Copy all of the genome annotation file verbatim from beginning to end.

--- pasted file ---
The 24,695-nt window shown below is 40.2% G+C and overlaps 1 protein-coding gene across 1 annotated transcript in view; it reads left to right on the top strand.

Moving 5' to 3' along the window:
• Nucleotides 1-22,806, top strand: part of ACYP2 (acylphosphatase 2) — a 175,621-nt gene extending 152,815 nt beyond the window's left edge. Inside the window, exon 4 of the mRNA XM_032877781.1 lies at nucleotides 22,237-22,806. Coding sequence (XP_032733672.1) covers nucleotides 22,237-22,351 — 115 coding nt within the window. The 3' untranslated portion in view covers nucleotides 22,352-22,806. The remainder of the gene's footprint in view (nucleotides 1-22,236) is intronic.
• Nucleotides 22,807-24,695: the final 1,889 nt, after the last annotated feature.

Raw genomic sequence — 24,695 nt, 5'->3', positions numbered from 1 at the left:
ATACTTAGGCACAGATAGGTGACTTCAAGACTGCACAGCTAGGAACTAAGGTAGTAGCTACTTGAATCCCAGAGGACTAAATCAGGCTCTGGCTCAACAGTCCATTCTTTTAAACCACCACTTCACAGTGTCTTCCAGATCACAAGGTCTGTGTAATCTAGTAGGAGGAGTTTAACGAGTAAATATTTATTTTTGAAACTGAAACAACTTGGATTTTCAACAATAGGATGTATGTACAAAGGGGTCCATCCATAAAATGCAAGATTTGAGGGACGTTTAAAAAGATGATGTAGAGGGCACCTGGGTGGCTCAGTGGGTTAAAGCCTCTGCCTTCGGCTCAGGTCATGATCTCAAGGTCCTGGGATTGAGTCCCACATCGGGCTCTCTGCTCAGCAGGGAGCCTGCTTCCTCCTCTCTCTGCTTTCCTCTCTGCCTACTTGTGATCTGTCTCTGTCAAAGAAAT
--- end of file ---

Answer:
The 24,695-nt window shown below is 40.2% G+C and overlaps 1 protein-coding gene across 1 annotated transcript in view; it reads left to right on the top strand.

Moving 5' to 3' along the window:
• Nucleotides 1-22,806, top strand: part of ACYP2 (acylphosphatase 2) — a 175,621-nt gene extending 152,815 nt beyond the window's left edge. Inside the window, exon 4 of the mRNA XM_032877781.1 lies at nucleotides 22,237-22,806. Coding sequence (XP_032733672.1) covers nucleotides 22,237-22,351 — 115 coding nt within the window. The 3' untranslated portion in view covers nucleotides 22,352-22,806. The remainder of the gene's footprint in view (nucleotides 1-22,236) is intronic.
• Nucleotides 22,807-24,695: the final 1,889 nt, after the last annotated feature.

Raw genomic sequence — 24,695 nt, 5'->3', positions numbered from 1 at the left:
ATACTTAGGCACAGATAGGTGACTTCAAGACTGCACAGCTAGGAACTAAGGTAGTAGCTACTTGAATCCCAGAGGACTAAATCAGGCTCTGGCTCAACAGTCCATTCTTTTAAACCACCACTTCACAGTGTCTTCCAGATCACAAGGTCTGTGTAATCTAGTAGGAGGAGTTTAACGAGTAAATATTTATTTTTGAAACTGAAACAACTTGGATTTTCAACAATAGGATGTATGTACAAAGGGGTCCATCCATAAAATGCAAGATTTGAGGGACGTTTAAAAAGATGATGTAGAGGGCACCTGGGTGGCTCAGTGGGTTAAAGCCTCTGCCTTCGGCTCAGGTCATGATCTCAAGGTCCTGGGATTGAGTCCCACATCGGGCTCTCTGCTCAGCAGGGAGCCTGCTTCCTCCTCTCTCTGCTTTCCTCTCTGCCTACTTGTGATCTGTCTCTGTCAAAGAAAT